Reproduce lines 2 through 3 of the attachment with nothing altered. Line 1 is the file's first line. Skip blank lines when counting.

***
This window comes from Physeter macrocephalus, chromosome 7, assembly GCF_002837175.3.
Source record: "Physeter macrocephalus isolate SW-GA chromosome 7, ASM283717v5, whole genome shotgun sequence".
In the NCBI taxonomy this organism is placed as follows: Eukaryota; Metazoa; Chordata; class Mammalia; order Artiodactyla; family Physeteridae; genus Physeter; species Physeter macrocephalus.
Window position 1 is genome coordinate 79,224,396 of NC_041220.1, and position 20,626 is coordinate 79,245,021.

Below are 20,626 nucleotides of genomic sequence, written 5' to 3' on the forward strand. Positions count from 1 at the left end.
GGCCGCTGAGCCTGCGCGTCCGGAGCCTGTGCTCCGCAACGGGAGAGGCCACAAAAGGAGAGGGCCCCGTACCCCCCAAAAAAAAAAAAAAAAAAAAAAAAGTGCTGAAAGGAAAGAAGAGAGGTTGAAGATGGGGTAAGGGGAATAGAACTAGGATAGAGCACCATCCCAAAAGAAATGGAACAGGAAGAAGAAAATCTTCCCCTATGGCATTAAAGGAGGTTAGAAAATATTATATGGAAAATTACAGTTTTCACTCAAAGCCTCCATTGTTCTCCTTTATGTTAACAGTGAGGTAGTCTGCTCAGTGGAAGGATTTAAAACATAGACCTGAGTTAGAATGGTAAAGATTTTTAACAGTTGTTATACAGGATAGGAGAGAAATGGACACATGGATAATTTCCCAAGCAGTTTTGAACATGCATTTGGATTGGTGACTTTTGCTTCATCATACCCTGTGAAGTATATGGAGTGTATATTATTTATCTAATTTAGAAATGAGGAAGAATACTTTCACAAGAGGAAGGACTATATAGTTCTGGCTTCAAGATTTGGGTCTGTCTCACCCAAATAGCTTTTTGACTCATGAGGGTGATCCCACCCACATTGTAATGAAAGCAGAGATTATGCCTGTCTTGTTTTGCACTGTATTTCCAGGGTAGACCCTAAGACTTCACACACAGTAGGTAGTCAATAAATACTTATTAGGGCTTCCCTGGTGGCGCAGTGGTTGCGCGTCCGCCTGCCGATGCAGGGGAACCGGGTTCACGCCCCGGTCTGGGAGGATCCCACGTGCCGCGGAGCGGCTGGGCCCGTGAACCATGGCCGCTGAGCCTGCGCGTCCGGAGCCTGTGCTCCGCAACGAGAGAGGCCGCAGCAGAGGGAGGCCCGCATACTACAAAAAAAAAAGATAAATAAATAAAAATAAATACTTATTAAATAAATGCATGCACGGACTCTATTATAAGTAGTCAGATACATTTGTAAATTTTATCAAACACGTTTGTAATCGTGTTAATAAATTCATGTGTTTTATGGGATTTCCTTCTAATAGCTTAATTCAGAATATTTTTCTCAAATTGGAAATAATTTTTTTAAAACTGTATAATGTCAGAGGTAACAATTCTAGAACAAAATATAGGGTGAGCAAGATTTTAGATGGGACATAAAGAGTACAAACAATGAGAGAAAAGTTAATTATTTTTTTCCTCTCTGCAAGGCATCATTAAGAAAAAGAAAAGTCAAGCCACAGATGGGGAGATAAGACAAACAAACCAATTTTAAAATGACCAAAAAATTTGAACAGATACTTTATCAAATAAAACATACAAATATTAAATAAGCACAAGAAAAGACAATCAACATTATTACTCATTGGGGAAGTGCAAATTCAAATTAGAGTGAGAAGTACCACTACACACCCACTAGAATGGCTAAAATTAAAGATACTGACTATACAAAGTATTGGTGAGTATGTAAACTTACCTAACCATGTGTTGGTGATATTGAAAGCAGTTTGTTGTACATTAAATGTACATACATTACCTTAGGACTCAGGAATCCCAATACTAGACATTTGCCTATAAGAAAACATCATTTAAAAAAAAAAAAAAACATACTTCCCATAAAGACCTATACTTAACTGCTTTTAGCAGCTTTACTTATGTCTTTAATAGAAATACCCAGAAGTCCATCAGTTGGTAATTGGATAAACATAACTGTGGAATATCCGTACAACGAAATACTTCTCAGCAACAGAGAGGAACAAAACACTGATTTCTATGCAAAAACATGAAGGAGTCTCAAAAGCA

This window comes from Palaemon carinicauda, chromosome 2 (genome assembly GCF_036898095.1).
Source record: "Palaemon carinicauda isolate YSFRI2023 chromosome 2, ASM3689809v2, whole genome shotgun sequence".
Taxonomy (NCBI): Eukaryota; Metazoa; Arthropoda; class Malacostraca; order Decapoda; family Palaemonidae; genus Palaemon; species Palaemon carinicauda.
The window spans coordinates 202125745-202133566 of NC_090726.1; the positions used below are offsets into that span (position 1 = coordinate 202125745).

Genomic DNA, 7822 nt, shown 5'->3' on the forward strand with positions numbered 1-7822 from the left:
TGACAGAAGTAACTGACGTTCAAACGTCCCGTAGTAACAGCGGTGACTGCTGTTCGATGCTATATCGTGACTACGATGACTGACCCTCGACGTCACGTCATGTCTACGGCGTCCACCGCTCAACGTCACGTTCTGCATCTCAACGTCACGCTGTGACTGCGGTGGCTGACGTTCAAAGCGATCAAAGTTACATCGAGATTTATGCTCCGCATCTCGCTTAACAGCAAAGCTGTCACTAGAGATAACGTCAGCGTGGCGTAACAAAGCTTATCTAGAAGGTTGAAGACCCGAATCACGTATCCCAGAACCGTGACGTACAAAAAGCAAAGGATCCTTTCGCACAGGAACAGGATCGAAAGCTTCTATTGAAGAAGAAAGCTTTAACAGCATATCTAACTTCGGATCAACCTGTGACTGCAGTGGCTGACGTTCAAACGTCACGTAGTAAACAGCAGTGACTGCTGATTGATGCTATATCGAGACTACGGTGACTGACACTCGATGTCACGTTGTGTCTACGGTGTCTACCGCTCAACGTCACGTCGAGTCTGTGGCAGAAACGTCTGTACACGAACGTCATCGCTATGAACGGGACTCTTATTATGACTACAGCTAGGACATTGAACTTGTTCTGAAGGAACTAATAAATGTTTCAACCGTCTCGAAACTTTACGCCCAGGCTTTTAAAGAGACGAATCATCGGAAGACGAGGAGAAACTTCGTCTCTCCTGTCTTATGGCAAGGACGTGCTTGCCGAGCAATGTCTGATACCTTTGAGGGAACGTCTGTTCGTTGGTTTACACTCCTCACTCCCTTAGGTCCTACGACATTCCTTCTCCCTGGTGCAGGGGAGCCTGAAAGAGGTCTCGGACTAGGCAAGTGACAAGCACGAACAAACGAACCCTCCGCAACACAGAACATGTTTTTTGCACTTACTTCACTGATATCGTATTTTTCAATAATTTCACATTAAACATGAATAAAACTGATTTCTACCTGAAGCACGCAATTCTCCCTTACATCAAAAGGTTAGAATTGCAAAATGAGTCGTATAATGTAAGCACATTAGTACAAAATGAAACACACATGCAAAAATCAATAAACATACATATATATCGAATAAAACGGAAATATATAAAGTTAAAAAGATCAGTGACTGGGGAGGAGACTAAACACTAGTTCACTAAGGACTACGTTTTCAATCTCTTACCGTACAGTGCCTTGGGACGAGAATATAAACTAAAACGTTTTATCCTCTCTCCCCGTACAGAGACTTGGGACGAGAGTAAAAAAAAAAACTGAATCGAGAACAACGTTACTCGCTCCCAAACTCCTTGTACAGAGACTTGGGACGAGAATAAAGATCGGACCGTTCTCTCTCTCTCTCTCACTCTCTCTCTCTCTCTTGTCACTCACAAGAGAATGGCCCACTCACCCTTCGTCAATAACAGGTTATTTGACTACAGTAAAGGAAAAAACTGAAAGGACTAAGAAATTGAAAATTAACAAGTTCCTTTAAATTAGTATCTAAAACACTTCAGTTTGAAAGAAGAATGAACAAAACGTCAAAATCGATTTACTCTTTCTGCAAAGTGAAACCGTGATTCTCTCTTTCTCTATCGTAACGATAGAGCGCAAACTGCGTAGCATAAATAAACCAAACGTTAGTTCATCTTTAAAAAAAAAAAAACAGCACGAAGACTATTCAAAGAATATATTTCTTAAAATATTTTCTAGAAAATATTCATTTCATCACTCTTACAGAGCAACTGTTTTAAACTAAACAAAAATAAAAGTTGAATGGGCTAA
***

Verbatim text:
Source record: "Physeter macrocephalus isolate SW-GA chromosome 7, ASM283717v5, whole genome shotgun sequence".
In the NCBI taxonomy this organism is placed as follows: Eukaryota; Metazoa; Chordata; class Mammalia; order Artiodactyla; family Physeteridae; genus Physeter; species Physeter macrocephalus.